Presence of Left Atrial Fibrosis May Contribute to Aberrant Hemodynamics and Increased Risk of Stroke in Atrial Fibrillation Patients

Nikhil Paliwal, Rheeda L. Ali, Matteo Salvador, Ryan O’Hara, Rebecca Yu, Usama A. Daimee, Tauseef Akhtar, Pallavi Pandey, David D. Spragg, Hugh Calkins, Natalia A. Trayanova

Research output: Contribution to journalArticlepeer-review


Atrial fibrillation (AF) patients are at high risk of stroke, with the left atrial appendage (LAA) found to be the most common site of clot formation. Presence of left atrial (LA) fibrosis has also been associated with higher stroke risk. However, the mechanisms for increased stroke risk in patients with atrial fibrotic remodeling are poorly understood. We sought to explore these mechanisms using fluid dynamic analysis and to test the hypothesis that the presence of LA fibrosis leads to aberrant hemodynamics in the LA, contributing to increased stroke risk in AF patients. We retrospectively collected late-gadolinium-enhanced MRI (LGE-MRI) images of eight AF patients (four persistent and four paroxysmal) and reconstructed their 3D LA surfaces. Personalized computational fluid dynamic simulations were performed, and hemodynamics at the LA wall were quantified by wall shear stress (WSS, friction of blood), oscillatory shear index (OSI, temporal directional change of WSS), endothelial cell activation potential (ECAP, ratio of OSI and WSS), and relative residence time (RRT, residence time of blood near the LA wall). For each case, these hemodynamic metrics were compared between fibrotic and non-fibrotic portions of the wall. Our results showed that WSS was lower, and OSI, ECAP, and RRT was higher in the fibrotic region as compared to the non-fibrotic region, with ECAP (p = 0.001) and RRT (p = 0.002) having significant differences. Case-wise analysis showed that these differences in hemodynamics were statistically significant for seven cases. Furthermore, patients with higher fibrotic burden were exposed to larger regions of high ECAP, which represents regions of low WSS and high OSI. Consistently, high ECAP in the vicinity of the fibrotic wall suggest that local blood flow was slow and oscillating that represents aberrant hemodynamic conditions, thus enabling prothrombotic conditions for circulating blood. AF patients with high LA fibrotic burden had more prothrombotic regions, providing more sites for potential clot formation, thus increasing their risk of stroke.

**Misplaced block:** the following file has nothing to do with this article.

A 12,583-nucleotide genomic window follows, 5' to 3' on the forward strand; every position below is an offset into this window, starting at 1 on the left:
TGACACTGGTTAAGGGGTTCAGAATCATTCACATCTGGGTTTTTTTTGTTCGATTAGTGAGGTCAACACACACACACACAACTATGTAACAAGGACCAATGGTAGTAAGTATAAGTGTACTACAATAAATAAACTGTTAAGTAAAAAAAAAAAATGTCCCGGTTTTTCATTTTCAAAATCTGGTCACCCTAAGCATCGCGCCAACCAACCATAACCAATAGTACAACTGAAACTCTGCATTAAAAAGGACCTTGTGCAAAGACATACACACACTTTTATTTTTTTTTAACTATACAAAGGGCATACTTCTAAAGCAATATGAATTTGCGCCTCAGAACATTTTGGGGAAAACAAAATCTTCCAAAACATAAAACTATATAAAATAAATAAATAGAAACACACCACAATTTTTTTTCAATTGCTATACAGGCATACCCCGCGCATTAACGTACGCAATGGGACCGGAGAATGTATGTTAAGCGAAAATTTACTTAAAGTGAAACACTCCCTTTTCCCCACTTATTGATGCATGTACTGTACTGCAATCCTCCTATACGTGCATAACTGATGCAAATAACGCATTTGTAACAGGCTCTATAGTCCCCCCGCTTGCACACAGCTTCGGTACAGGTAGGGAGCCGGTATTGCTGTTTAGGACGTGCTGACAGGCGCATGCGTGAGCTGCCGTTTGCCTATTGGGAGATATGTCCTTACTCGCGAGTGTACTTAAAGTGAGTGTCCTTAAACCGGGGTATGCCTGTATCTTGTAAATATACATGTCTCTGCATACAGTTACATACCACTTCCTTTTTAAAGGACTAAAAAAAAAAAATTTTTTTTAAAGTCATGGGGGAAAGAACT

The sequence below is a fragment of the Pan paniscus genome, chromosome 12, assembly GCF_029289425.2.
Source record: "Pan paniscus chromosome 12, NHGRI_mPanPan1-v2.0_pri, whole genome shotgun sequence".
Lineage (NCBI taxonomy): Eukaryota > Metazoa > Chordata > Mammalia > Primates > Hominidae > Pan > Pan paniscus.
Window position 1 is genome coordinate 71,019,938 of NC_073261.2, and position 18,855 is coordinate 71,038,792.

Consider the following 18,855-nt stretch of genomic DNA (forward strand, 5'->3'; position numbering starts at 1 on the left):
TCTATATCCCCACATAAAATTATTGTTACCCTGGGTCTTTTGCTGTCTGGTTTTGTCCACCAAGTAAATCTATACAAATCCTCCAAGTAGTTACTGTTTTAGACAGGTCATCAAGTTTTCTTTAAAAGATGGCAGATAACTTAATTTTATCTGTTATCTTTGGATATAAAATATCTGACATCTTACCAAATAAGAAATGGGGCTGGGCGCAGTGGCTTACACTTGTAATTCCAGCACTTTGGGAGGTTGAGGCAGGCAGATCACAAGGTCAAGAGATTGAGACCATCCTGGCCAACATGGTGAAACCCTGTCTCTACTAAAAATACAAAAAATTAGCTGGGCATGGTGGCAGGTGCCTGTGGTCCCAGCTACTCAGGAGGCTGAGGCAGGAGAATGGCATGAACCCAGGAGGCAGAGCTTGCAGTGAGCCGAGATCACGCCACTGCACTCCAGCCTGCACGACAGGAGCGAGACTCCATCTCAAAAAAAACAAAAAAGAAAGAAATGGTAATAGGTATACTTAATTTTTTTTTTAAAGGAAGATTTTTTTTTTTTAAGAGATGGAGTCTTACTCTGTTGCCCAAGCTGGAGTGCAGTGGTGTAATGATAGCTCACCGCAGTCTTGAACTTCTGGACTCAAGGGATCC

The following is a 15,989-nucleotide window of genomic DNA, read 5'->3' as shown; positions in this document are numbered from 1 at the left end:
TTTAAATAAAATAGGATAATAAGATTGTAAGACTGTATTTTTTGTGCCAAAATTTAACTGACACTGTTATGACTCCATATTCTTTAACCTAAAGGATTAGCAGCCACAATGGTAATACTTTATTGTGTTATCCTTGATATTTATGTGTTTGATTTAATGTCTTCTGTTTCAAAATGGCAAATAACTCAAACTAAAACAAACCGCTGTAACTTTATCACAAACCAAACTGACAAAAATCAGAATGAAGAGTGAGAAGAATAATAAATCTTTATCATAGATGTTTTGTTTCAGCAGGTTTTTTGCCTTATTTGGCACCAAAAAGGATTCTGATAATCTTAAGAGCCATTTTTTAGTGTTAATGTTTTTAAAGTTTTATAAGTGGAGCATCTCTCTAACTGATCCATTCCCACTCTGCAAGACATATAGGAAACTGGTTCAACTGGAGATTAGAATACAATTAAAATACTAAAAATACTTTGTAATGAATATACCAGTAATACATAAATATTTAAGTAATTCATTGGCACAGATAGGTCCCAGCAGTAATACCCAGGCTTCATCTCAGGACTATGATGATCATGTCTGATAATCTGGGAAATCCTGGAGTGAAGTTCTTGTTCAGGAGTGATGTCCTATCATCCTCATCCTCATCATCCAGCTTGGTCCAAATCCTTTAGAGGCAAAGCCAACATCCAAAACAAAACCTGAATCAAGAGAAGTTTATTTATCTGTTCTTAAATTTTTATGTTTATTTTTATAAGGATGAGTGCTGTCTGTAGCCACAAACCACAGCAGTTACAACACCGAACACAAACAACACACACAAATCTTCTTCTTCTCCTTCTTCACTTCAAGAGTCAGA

Original languageEnglish (US)
Article number657452
JournalFrontiers in Physiology
StatePublished - Jun 7 2021


  • atrial fibrillation
  • fibrosis
  • hemodynamics
  • personalized simulation
  • stroke

ASJC Scopus subject areas

  • Physiology (medical)
  • Physiology


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